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"The appointment of experienced figures to these new top digital jobs provides government with a welcome opportunity to set out a clear vision for the future," said Freeguard. "But there is still confusion over the announcement.

"These job descriptions are not the same as the ones outlined by government only in September and quietly changed since. A chief data officer, which government said in 2017 would be appointed in 2020, has not yet been appointed and will now be at a more junior level." 

The government's hesitant strategy when it comes to leadership has widely been reported as one of the reasons that the public sector is struggling to keep pace with the speed of digital transformation. A recent report from the Institute for Government, for example, showed that public services are failing to adopt new technologies, and that many problems are due to a flawed management of data.  

The last few months have seen an accumulation of technology-related failures in public services, ranging from months-long delays in developing a contact-tracing app, to deploying a biased algorithm to grade student exams.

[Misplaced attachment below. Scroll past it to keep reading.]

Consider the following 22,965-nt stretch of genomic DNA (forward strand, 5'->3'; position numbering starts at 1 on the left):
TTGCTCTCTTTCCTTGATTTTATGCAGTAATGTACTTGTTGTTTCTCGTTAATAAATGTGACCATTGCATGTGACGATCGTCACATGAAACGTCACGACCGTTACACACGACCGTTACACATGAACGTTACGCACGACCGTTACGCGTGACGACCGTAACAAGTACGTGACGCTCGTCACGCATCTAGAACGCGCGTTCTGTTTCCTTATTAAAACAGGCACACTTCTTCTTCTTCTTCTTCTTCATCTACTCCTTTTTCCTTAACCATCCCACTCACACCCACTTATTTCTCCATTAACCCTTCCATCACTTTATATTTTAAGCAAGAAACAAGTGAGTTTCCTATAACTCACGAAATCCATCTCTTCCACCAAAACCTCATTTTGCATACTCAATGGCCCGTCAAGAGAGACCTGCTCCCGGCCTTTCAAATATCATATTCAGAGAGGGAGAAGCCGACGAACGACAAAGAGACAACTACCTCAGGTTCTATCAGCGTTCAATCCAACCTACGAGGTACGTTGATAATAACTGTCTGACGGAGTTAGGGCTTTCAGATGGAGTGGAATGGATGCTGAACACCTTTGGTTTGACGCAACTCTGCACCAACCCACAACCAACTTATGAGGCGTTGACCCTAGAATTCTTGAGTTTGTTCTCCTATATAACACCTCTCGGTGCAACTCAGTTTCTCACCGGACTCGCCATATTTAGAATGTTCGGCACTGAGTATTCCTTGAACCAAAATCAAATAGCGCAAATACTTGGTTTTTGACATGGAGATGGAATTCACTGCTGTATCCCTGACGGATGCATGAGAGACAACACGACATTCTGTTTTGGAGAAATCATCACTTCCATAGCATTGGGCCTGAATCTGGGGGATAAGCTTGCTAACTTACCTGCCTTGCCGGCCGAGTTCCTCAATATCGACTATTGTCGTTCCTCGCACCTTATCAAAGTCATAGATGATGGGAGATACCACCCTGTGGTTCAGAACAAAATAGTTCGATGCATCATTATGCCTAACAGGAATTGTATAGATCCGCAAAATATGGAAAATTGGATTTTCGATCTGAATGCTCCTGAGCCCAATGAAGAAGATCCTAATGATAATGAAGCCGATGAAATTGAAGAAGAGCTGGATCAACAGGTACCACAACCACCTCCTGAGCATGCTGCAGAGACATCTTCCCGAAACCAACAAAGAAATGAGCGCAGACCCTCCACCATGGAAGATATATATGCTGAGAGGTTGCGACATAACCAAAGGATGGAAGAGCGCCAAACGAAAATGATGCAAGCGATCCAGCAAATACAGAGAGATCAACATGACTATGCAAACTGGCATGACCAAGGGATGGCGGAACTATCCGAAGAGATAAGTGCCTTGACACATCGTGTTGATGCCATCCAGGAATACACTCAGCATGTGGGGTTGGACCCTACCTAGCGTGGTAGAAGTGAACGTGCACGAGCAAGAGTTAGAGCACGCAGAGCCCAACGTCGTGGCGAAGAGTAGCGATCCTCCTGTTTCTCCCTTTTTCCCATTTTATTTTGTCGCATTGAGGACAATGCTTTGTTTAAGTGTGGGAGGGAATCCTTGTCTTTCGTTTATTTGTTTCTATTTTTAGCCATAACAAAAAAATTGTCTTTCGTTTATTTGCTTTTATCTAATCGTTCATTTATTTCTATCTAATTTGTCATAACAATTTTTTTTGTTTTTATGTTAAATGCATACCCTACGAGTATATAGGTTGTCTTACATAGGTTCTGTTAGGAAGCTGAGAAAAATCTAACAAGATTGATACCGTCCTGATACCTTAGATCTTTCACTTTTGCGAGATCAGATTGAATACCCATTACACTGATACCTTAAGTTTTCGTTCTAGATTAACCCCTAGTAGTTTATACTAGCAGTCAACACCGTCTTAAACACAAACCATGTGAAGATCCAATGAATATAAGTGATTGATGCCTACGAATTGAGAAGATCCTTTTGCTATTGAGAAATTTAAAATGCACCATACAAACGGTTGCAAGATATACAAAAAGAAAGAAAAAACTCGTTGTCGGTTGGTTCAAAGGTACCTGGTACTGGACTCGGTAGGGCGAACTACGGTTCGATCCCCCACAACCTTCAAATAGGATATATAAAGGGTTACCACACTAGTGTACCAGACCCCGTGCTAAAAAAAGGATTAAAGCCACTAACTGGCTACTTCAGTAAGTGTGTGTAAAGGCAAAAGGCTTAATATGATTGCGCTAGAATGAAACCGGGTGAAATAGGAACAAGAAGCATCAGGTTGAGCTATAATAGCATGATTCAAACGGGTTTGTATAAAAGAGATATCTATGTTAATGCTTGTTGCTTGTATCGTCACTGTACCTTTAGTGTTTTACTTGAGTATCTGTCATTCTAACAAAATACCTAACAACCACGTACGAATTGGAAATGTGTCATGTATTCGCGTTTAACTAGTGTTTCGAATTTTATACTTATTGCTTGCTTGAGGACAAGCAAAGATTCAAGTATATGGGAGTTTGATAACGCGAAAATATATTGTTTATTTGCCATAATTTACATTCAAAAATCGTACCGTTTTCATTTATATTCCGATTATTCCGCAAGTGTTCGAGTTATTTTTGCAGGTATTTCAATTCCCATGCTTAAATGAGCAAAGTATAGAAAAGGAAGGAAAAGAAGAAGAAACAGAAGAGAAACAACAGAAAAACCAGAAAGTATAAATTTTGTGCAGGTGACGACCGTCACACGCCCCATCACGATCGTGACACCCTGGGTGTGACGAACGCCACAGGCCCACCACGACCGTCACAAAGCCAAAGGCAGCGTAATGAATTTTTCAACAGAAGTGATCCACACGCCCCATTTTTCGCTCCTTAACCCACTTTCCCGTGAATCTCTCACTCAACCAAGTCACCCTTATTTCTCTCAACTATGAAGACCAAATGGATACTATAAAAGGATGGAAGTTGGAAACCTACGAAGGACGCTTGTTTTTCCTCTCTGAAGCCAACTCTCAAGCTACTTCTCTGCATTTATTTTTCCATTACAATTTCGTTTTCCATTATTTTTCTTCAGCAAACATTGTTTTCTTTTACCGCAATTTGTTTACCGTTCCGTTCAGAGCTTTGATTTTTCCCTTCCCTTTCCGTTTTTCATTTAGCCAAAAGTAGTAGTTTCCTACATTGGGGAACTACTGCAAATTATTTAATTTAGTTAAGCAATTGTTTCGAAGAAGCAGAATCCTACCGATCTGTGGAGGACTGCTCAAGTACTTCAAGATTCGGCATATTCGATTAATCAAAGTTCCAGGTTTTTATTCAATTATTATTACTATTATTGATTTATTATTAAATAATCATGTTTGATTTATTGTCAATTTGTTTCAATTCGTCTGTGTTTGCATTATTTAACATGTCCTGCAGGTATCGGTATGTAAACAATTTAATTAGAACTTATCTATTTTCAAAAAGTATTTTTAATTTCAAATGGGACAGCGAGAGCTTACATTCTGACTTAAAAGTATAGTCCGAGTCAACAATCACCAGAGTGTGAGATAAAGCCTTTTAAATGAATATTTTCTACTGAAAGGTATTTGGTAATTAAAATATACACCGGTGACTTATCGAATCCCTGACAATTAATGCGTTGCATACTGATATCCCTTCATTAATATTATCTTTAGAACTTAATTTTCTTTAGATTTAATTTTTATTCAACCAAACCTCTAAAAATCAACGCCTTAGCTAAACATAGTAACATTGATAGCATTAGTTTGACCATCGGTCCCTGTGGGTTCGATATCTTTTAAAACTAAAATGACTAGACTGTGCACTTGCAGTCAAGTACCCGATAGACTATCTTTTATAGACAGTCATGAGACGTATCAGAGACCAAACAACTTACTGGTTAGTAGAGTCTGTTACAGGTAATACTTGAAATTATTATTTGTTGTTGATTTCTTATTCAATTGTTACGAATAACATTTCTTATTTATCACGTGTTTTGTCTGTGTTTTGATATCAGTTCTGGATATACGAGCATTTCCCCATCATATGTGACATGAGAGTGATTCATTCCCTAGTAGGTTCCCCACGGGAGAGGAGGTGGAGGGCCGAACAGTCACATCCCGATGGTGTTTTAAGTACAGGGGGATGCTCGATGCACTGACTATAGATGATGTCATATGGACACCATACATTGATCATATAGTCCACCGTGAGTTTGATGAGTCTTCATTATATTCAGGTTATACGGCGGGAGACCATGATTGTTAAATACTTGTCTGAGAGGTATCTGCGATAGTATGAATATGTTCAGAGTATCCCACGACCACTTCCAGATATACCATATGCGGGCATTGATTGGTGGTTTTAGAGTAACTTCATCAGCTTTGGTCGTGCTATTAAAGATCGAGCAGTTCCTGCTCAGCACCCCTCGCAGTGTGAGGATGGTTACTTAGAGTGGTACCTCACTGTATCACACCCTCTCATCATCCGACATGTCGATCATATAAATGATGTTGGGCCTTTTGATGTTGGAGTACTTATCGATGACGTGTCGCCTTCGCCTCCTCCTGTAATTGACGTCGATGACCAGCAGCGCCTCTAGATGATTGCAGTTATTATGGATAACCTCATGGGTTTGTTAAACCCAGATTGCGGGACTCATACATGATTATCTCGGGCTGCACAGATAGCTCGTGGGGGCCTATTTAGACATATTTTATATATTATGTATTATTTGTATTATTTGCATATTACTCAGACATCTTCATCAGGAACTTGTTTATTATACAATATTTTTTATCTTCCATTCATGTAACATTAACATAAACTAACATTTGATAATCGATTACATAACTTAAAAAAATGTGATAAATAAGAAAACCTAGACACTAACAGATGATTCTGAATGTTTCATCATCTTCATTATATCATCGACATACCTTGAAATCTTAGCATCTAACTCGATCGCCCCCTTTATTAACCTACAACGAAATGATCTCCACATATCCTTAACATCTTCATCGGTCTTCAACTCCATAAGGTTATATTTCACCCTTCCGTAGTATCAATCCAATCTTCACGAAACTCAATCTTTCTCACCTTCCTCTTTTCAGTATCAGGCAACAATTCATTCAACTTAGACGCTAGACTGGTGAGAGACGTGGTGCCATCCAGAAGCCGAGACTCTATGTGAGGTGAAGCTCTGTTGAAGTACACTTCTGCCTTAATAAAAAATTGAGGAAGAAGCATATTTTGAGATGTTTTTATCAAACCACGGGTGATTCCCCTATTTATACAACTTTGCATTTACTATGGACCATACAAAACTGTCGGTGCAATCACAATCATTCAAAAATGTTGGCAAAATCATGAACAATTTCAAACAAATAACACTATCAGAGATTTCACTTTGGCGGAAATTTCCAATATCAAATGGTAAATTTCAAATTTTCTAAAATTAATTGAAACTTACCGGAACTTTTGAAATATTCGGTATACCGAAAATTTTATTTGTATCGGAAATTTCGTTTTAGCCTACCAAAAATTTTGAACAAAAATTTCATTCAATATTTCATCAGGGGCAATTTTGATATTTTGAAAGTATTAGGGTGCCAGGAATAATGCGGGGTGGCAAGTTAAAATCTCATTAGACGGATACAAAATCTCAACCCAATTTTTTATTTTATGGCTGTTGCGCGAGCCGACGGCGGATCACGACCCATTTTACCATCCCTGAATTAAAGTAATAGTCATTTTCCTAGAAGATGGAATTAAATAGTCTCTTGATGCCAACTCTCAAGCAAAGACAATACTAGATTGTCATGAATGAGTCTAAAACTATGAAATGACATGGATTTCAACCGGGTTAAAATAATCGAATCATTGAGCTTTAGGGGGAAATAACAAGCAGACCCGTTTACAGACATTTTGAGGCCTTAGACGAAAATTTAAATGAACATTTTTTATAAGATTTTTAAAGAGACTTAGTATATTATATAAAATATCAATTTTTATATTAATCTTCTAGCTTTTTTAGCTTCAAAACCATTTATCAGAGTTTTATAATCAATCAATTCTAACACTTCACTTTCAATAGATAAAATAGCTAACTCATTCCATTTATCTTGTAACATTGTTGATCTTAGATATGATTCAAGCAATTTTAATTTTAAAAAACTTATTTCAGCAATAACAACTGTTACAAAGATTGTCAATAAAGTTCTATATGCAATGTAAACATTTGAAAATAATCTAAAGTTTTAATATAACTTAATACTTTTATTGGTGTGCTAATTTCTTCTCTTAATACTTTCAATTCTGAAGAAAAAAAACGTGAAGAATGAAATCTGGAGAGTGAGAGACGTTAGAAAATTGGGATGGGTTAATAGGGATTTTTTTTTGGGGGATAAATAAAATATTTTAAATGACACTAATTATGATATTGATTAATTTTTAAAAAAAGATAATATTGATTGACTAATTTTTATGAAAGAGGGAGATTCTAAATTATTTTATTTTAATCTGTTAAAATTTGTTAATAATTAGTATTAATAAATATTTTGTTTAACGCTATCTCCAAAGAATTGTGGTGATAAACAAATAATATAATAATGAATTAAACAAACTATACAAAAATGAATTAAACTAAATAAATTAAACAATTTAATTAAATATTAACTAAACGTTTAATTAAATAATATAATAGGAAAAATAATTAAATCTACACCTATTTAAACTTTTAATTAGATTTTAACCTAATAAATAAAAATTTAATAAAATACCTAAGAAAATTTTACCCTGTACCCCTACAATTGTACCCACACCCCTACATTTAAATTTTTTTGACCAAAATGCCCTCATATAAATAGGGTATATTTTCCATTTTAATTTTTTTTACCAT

These examples come on top of existing issues that are deeply entrenched within public services. Efforts to boost cybersecurity, for example, have been falling behind: a recent report by the National Audit Office (NAO) concluded that the government's cybersecurity strategy might fail to provide value for money once it completes in 2021. 

A new digital strategy was originally due to be published by the government in 2020, but is now expected to come later this year.  

Although the future CDDO will, in principle, tackle those issues, it seems that the Cabinet Office's latest announcement hasn't brought much certainty about how it will do so, and who will be responsible for the job. Instead of empowering a single leader at a senior level to infuse the public sector with new technologies, the government is finding itself with a full-scale organization with a larger team of experts that is yet to be appointed. Whether the strategy will work is certain to be a topic of debate for the months to come.